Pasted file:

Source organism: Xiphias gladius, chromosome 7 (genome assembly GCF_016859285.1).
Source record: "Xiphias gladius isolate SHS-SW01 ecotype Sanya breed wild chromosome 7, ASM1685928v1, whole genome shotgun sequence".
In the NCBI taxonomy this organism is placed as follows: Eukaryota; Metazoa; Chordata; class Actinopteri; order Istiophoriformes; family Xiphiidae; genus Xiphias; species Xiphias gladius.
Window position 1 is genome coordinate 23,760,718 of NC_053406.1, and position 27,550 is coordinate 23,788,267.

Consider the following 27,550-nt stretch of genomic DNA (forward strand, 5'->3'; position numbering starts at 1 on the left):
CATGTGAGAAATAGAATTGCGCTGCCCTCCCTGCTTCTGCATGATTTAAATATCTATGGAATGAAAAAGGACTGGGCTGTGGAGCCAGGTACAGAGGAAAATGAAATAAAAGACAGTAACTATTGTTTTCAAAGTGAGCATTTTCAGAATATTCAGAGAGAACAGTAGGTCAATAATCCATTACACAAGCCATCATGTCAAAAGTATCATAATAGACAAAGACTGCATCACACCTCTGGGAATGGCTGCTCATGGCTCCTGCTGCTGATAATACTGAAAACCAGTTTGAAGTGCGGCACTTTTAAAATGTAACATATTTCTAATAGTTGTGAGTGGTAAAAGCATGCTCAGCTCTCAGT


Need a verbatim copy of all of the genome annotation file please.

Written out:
Source organism: Xiphias gladius, chromosome 7 (genome assembly GCF_016859285.1).
Source record: "Xiphias gladius isolate SHS-SW01 ecotype Sanya breed wild chromosome 7, ASM1685928v1, whole genome shotgun sequence".
In the NCBI taxonomy this organism is placed as follows: Eukaryota; Metazoa; Chordata; class Actinopteri; order Istiophoriformes; family Xiphiidae; genus Xiphias; species Xiphias gladius.
Window position 1 is genome coordinate 23,760,718 of NC_053406.1, and position 27,550 is coordinate 23,788,267.

Consider the following 27,550-nt stretch of genomic DNA (forward strand, 5'->3'; position numbering starts at 1 on the left):
CATGTGAGAAATAGAATTGCGCTGCCCTCCCTGCTTCTGCATGATTTAAATATCTATGGAATGAAAAAGGACTGGGCTGTGGAGCCAGGTACAGAGGAAAATGAAATAAAAGACAGTAACTATTGTTTTCAAAGTGAGCATTTTCAGAATATTCAGAGAGAACAGTAGGTCAATAATCCATTACACAAGCCATCATGTCAAAAGTATCATAATAGACAAAGACTGCATCACACCTCTGGGAATGGCTGCTCATGGCTCCTGCTGCTGATAATACTGAAAACCAGTTTGAAGTGCGGCACTTTTAAAATGTAACATATTTCTAATAGTTGTGAGTGGTAAAAGCATGCTCAGCTCTCAGT